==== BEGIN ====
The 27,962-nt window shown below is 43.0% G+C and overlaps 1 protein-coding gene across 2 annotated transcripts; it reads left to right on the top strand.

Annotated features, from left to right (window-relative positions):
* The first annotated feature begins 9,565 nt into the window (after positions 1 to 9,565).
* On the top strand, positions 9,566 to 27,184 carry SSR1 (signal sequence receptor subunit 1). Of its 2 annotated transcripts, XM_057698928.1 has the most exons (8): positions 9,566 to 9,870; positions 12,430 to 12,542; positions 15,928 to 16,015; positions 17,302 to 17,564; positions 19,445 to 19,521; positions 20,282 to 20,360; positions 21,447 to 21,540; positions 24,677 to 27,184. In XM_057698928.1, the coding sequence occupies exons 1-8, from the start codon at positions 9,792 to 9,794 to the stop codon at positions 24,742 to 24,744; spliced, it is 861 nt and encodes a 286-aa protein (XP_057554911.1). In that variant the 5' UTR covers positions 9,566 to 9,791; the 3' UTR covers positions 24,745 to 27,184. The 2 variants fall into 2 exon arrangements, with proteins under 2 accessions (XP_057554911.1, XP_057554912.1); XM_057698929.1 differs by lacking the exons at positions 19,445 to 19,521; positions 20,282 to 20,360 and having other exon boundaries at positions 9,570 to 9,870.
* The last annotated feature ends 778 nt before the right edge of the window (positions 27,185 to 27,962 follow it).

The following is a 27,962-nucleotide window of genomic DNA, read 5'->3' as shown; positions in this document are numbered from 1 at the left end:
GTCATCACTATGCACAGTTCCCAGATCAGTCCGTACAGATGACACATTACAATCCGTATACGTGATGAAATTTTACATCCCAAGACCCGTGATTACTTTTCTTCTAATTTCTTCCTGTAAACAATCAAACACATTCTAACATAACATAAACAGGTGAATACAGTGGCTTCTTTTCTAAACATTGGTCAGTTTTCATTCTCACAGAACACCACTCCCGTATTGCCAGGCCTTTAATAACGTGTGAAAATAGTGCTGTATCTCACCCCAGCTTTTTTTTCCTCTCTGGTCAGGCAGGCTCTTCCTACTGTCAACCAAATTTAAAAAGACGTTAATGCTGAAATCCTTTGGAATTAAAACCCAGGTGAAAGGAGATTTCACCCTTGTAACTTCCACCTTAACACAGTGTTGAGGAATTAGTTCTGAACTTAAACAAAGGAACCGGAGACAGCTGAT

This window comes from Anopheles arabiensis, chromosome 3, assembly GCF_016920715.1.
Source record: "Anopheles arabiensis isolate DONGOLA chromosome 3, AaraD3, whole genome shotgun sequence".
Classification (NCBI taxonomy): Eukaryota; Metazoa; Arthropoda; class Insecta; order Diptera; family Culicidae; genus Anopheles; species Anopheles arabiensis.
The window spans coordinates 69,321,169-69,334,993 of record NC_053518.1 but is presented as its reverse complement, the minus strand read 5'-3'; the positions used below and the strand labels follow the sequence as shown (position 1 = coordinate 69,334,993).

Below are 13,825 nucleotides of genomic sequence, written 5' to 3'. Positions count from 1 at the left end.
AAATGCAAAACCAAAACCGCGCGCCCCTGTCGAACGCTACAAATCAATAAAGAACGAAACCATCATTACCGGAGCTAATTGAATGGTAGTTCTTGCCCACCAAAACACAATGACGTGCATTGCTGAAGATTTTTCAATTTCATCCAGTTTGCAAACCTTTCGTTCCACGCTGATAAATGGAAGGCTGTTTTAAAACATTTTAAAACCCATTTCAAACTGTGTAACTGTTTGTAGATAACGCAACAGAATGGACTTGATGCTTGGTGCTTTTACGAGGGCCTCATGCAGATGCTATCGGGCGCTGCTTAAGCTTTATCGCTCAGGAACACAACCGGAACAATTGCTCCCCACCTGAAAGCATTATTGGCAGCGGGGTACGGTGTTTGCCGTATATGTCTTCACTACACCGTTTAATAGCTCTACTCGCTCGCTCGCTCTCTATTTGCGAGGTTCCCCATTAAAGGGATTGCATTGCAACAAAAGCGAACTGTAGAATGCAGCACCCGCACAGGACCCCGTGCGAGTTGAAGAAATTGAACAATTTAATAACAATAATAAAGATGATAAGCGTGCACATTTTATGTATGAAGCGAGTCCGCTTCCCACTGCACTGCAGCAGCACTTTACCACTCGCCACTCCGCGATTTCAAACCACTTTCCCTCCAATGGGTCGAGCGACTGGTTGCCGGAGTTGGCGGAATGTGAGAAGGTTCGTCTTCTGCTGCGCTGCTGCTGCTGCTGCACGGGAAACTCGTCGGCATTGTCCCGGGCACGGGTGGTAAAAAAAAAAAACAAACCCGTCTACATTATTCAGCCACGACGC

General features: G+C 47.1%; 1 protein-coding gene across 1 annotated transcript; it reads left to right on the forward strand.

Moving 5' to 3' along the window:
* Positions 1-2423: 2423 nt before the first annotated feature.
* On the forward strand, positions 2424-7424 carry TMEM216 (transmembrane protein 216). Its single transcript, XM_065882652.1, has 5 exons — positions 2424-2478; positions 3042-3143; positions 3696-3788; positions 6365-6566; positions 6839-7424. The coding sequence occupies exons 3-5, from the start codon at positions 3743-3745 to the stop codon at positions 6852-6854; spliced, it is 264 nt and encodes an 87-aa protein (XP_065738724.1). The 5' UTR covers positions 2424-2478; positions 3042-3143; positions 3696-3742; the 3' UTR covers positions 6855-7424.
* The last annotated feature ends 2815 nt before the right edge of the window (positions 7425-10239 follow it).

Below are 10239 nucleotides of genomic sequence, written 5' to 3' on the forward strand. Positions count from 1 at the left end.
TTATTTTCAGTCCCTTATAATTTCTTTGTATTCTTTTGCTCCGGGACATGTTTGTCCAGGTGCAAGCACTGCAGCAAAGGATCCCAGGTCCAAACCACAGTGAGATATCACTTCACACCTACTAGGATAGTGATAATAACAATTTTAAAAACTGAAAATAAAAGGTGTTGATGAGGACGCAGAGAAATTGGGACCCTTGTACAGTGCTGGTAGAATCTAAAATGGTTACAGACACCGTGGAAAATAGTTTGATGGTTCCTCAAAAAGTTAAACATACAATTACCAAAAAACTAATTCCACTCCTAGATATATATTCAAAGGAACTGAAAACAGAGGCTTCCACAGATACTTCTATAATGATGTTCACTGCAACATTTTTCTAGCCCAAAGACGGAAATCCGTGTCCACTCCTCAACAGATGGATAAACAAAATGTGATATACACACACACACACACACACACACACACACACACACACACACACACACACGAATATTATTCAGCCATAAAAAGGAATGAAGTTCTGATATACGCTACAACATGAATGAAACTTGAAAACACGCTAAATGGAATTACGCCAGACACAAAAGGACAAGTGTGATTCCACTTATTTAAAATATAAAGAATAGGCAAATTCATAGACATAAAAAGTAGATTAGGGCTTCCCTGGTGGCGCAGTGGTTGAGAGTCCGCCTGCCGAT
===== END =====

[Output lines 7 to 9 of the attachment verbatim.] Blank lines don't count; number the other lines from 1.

GTCATCACTATGCACAGTTCCCAGATCAGTCCGTACAGATGACACATTACAATCCGTATACGTGATGAAATTTTACATCCCAAGACCCGTGATTACTTTTCTTCTAATTTCTTCCTGTAAACAATCAAACACATTCTAACATAACATAAACAGGTGAATACAGTGGCTTCTTTTCTAAACATTGGTCAGTTTTCATTCTCACAGAACACCACTCCCGTATTGCCAGGCCTTTAATAACGTGTGAAAATAGTGCTGTATCTCACCCCAGCTTTTTTTTCCTCTCTGGTCAGGCAGGCTCTTCCTACTGTCAACCAAATTTAAAAAGACGTTAATGCTGAAATCCTTTGGAATTAAAACCCAGGTGAAAGGAGATTTCACCCTTGTAACTTCCACCTTAACACAGTGTTGAGGAATTAGTTCTGAACTTAAACAAAGGAACCGGAGACAGCTGAT

This window comes from Anopheles arabiensis, chromosome 3, assembly GCF_016920715.1.
Source record: "Anopheles arabiensis isolate DONGOLA chromosome 3, AaraD3, whole genome shotgun sequence".